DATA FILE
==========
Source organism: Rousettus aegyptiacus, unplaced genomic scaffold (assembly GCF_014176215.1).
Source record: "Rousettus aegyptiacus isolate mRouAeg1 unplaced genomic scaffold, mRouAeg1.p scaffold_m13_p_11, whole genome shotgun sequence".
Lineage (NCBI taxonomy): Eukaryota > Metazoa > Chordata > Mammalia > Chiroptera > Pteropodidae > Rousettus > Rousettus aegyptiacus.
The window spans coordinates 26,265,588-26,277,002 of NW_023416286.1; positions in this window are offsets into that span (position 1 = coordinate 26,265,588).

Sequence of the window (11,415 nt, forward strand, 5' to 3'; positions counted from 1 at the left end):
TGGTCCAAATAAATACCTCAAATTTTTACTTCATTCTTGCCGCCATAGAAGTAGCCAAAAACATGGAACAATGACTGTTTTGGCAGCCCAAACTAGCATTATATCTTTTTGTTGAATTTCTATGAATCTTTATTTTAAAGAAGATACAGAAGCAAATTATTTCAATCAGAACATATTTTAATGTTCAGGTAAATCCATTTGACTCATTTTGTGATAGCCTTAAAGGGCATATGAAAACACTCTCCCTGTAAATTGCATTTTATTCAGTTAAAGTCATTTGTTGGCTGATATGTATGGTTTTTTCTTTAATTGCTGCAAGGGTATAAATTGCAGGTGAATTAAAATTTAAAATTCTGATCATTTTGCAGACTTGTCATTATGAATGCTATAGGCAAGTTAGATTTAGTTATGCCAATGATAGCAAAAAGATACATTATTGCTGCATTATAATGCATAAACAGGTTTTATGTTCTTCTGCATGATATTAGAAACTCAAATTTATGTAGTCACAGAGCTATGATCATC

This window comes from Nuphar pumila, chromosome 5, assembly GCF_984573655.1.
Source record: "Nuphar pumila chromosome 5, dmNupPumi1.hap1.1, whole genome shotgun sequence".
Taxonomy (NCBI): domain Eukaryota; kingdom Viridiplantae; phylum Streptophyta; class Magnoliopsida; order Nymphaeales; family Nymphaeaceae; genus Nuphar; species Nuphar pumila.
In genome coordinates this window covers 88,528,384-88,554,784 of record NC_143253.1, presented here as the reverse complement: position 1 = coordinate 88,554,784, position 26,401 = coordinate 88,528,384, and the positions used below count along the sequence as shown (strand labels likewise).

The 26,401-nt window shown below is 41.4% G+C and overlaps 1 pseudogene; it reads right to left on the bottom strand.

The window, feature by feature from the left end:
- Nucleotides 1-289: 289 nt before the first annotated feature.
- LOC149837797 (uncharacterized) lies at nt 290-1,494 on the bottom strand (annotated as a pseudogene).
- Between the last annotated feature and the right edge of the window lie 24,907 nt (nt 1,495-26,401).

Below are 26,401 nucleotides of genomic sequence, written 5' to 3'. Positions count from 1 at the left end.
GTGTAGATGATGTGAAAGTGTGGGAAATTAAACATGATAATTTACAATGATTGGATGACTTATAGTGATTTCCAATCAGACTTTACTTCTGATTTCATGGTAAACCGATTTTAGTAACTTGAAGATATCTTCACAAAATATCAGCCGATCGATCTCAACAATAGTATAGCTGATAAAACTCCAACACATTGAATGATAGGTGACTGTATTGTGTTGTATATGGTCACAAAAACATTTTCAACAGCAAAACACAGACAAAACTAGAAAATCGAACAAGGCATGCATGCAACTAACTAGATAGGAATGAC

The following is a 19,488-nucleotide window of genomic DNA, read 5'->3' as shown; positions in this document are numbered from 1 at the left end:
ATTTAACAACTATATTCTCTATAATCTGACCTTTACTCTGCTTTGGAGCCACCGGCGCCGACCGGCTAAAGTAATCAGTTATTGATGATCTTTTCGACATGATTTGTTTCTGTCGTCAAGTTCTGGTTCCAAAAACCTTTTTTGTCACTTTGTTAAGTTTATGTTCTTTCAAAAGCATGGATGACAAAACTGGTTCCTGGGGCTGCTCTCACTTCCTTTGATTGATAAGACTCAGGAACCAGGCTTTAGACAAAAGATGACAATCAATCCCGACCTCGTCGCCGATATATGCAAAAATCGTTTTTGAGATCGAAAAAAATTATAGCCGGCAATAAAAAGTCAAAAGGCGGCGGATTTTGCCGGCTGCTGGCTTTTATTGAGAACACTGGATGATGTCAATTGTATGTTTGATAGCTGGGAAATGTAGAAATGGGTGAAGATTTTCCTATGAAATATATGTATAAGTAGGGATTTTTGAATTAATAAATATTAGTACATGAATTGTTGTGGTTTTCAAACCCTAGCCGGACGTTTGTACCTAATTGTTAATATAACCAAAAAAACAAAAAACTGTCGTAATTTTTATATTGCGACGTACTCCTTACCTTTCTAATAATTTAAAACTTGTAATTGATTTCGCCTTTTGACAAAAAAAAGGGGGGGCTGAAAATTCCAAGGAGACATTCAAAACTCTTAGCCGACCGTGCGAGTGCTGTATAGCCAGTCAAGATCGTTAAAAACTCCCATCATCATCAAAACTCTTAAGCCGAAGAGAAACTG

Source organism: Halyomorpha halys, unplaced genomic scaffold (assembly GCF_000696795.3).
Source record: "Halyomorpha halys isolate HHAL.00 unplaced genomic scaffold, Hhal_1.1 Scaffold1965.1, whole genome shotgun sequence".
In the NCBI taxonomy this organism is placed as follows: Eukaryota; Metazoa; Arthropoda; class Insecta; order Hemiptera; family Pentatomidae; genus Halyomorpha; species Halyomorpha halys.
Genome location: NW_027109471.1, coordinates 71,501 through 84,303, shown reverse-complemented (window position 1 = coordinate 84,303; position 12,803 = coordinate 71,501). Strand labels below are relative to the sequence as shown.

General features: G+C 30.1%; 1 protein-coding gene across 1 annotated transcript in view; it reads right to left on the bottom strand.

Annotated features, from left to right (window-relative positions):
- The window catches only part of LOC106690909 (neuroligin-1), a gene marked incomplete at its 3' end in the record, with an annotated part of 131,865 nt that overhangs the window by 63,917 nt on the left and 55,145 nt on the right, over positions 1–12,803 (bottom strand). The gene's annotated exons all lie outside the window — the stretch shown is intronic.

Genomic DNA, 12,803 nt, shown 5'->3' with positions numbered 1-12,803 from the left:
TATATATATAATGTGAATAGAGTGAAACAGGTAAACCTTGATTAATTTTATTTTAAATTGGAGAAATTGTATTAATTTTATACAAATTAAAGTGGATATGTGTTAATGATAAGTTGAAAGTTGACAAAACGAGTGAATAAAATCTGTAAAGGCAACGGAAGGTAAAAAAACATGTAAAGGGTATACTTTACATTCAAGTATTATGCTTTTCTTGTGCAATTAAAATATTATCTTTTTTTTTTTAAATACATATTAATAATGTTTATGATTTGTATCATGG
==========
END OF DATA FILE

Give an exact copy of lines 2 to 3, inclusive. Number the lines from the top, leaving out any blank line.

Source record: "Rousettus aegyptiacus isolate mRouAeg1 unplaced genomic scaffold, mRouAeg1.p scaffold_m13_p_11, whole genome shotgun sequence".
Lineage (NCBI taxonomy): Eukaryota > Metazoa > Chordata > Mammalia > Chiroptera > Pteropodidae > Rousettus > Rousettus aegyptiacus.